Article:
A Better Man is the latest entry in Louise Penny’s long-running mystery series featuring Chief Inspector Armand Gamache, former head of the Sûreté de Québec. Gamache and his wife Reine-Marie, a retired librarian, live in the tiny village of Three Pines, which is so small that it does not appear on any map. For readers of the series, the residents of Three Pines become like old friends: the artist Clara, bookstore owner Myrna, Olivier and his partner Gabri, who own the bistro, and the cantankerous old poet Ruth. Penny’s books make you want to move to Three Pines—in spite of the high murder rate for such a tiny town.
Gamache has been demoted as a result of his actions in the previous book, and he is back in his old position as head of homicide, reporting to his former second-in-command, and son-in-law, Jean-Guy Beauvoir, which is an awkward situation for both of them. Beauvoir is about to leave the Sûreté to take a job in Paris. Catastrophic floods threaten to devastate Québec, and the politicians who were responsible for Gamache’s demotion will not take his advice on how to prevent widespread destruction. Penny’s images of the floods are unforgettable--some of the most powerful images in the whole series.
In the midst of this crisis, a grieving father approaches Gamache. The man’s pregnant daughter, Vivienne, has gone missing, and her father thinks her abusive husband killed her. As Gamache and Beauvoir struggle to prevent the river near Three Pines from flooding, they find Vivienne’s body in the river. The forensic evidence shows that her death was murder, not suicide or an accidental drowning, and everything points to her husband as the killer. But Gamache and Beauvoir cannot find enough evidence to convict him in court. Vivienne’s father becomes increasingly unstable as it looks more and more as if her husband will walk free. The case also becomes personal to Gamache and Beauvoir, since the dead woman had much in common with Annie, Gamache’s daughter and Beauvoir’s wife, who, as it turns out, is also pregnant. Gamache and Beauvoir have to prevent Vivienne’s father from killing her husband. But, as they think of how they would have acted if Annie had been murdered, do they really want to stop him? And then the case takes some unexpected turns, which I will not reveal here.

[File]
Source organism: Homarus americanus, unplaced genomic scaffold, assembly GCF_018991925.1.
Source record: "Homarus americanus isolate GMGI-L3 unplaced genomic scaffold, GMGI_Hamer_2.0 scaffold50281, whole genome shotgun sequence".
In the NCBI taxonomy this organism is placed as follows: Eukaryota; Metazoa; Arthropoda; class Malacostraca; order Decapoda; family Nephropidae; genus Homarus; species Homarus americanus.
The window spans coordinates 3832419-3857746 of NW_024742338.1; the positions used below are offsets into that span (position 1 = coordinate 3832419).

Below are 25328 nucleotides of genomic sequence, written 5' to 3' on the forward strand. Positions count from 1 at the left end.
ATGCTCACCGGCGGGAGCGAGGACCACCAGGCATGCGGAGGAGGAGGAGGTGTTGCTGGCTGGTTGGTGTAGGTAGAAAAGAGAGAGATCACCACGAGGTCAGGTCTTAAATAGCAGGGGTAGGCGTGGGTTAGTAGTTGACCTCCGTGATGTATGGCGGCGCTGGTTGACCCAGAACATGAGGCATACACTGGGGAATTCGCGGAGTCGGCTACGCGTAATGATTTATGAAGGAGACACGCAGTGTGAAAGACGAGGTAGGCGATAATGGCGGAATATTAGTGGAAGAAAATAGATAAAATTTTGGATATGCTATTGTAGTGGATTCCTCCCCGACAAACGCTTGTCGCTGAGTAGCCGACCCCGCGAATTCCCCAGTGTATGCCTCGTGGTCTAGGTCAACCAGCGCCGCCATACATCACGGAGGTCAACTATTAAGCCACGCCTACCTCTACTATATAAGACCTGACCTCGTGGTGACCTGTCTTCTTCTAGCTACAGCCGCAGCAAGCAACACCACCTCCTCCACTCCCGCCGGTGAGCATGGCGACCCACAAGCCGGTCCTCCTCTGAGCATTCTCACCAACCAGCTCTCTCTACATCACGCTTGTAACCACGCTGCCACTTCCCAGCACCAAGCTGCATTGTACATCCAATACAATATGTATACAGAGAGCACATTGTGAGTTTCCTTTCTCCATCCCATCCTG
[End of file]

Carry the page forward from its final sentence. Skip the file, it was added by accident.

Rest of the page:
In a subplot, the artist Clara finds her latest works attacked in social media, and a leading art critic writes a scathing review, which damages her reputation and causes other critics to reassess their earlier positive reaction to her work. Clara wonders if her work was ever any good at all. Any creative person can identify with her feelings. The critic who wrote the damaging review comes to Three Pines to see Clara’s works for herself, and ends up falling in love with the town. This thread will probably continue in later books. One of the important themes of the book is the damage social media can cause to people’s reputations. Gamache has also been attacked in social media for his actions in the previous book, and someone has posted a fake video of him gunning down unarmed teenagers, which of course did not happen. But when the poet Ruth substitutes the video of what really happened, it also causes pain to the families of the police officers who died that day.
This is an excellent entry in Penny’s series. As usual, her themes of compassion, community, and belonging shine through. The dog Fred, who belonged to the murdered woman and now belongs to Gamache, is a great addition to the series. He is based on Penny’s own dog, who recently died. Penny writes lovingly of her dog in the afterword. The dynamic between Gamache and Beauvoir, which has developed throughout the series and taken many twists and turns, is one of the series’ many strengths, and it will be interesting to see what happens with Beauvoir in Paris. I am looking forward to many more visits to Three Pines.
A Better Man is available from the Recreational Reading Collection at the Art, Architecture and Engineering Library.